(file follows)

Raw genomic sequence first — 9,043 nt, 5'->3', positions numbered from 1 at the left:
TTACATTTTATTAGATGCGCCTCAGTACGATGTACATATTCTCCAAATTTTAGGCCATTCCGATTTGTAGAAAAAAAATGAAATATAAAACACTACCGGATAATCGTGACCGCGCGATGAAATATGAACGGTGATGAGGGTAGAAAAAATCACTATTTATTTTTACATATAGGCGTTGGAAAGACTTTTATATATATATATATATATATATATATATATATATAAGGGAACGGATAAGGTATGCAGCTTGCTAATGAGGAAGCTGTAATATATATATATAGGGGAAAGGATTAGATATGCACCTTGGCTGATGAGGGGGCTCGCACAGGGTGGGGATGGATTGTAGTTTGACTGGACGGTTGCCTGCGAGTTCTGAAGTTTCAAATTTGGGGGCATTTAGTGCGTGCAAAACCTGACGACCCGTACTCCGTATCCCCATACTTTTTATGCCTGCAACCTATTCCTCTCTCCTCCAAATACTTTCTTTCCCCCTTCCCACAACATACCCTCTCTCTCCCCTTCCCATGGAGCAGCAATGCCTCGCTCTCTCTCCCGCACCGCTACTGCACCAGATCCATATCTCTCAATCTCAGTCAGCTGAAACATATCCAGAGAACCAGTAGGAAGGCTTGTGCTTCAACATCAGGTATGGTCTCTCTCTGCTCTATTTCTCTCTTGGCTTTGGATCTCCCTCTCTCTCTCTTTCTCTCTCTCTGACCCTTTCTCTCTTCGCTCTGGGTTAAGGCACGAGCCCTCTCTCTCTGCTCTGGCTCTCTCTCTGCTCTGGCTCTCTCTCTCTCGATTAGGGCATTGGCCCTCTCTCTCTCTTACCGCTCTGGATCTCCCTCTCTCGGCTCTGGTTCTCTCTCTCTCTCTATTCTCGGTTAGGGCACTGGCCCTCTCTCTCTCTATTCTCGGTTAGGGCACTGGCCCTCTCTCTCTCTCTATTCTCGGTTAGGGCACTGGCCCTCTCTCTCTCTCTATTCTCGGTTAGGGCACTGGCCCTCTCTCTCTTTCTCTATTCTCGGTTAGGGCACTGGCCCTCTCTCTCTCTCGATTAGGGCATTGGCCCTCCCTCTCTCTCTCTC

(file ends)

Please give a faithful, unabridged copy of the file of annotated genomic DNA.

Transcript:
Raw genomic sequence first — 9,043 nt, 5'->3', positions numbered from 1 at the left:
TTACATTTTATTAGATGCGCCTCAGTACGATGTACATATTCTCCAAATTTTAGGCCATTCCGATTTGTAGAAAAAAAATGAAATATAAAACACTACCGGATAATCGTGACCGCGCGATGAAATATGAACGGTGATGAGGGTAGAAAAAATCACTATTTATTTTTACATATAGGCGTTGGAAAGACTTTTATATATATATATATATATATATATATATATATATAAGGGAACGGATAAGGTATGCAGCTTGCTAATGAGGAAGCTGTAATATATATATATAGGGGAAAGGATTAGATATGCACCTTGGCTGATGAGGGGGCTCGCACAGGGTGGGGATGGATTGTAGTTTGACTGGACGGTTGCCTGCGAGTTCTGAAGTTTCAAATTTGGGGGCATTTAGTGCGTGCAAAACCTGACGACCCGTACTCCGTATCCCCATACTTTTTATGCCTGCAACCTATTCCTCTCTCCTCCAAATACTTTCTTTCCCCCTTCCCACAACATACCCTCTCTCTCCCCTTCCCATGGAGCAGCAATGCCTCGCTCTCTCTCCCGCACCGCTACTGCACCAGATCCATATCTCTCAATCTCAGTCAGCTGAAACATATCCAGAGAACCAGTAGGAAGGCTTGTGCTTCAACATCAGGTATGGTCTCTCTCTGCTCTATTTCTCTCTTGGCTTTGGATCTCCCTCTCTCTCTCTTTCTCTCTCTCTGACCCTTTCTCTCTTCGCTCTGGGTTAAGGCACGAGCCCTCTCTCTCTGCTCTGGCTCTCTCTCTGCTCTGGCTCTCTCTCTCTCGATTAGGGCATTGGCCCTCTCTCTCTCTTACCGCTCTGGATCTCCCTCTCTCGGCTCTGGTTCTCTCTCTCTCTCTATTCTCGGTTAGGGCACTGGCCCTCTCTCTCTCTATTCTCGGTTAGGGCACTGGCCCTCTCTCTCTCTCTATTCTCGGTTAGGGCACTGGCCCTCTCTCTCTCTCTATTCTCGGTTAGGGCACTGGCCCTCTCTCTCTTTCTCTATTCTCGGTTAGGGCACTGGCCCTCTCTCTCTCTCGATTAGGGCATTGGCCCTCCCTCTCTCTCTCTC